we packed up the miniature squirrels
except the one that scrambled onto the roof—
or maybe they were goats. I saw them jumping
when I went to clear out the A-frame—
or maybe it was a lean-to. The guy called it a tent.
He said he met a fundraising group
camping in the forest out back, but maybe
it was a role-play group bounding through the woods
with Robin Hood bows and arrows.
They called themselves The Gold
and when I turned to search for them
between the tree trunks, the forest shifted yellow.
Bright leaves shivered onto brown-green branches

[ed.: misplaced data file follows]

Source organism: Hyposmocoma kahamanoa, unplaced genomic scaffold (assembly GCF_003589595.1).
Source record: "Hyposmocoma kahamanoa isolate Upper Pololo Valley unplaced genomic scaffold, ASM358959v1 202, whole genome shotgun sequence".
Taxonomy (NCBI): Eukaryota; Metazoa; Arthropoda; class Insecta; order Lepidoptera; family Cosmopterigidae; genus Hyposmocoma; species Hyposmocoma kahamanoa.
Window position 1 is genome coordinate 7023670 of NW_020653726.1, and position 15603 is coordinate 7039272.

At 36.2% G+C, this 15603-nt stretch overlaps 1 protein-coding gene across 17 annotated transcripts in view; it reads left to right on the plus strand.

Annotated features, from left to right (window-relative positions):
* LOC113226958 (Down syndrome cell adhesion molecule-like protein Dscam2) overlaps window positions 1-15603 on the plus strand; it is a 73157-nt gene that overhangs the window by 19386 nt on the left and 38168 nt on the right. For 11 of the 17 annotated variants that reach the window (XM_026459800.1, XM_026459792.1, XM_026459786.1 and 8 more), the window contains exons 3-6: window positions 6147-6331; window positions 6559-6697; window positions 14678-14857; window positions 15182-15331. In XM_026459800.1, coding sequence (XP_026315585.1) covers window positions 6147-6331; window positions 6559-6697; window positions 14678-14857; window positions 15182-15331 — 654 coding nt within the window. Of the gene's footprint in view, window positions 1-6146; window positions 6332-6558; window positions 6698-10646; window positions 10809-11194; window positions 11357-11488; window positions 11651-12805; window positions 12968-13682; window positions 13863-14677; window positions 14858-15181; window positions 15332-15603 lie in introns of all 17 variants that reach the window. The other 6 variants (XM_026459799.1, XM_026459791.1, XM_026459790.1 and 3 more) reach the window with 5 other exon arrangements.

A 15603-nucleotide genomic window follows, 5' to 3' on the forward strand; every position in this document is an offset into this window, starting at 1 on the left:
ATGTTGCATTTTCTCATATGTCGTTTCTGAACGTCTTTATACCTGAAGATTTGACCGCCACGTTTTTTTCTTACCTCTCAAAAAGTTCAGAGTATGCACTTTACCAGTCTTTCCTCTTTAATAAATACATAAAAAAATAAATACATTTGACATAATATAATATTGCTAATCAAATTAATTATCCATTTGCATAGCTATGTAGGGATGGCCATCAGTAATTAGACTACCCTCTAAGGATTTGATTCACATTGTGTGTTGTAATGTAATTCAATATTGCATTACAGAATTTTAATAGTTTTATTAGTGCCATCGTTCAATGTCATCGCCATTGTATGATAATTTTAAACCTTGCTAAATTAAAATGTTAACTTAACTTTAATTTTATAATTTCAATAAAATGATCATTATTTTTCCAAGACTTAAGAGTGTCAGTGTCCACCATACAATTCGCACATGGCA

and filled the frame. The ground was a mattress of mulch.
He said "We have to go now," but I wasn't sure.
Maybe I wanted to stay and sleep in golden leaves.
Sarah Carleton writes, edits, plays the banjo and home-schools her son in Tampa, Florida. Her poems have appeared in Houseboat, Burning Word Literary Journal, Avatar Review, Poetry Quarterly, The Bijou Poetry Review, Off the Coast, Shark Reef, Wild Violet Magazine, The Binnacle and Cider Press Review. She has work upcoming in Nimrod, The Homestead Review and Chattahoochee Review.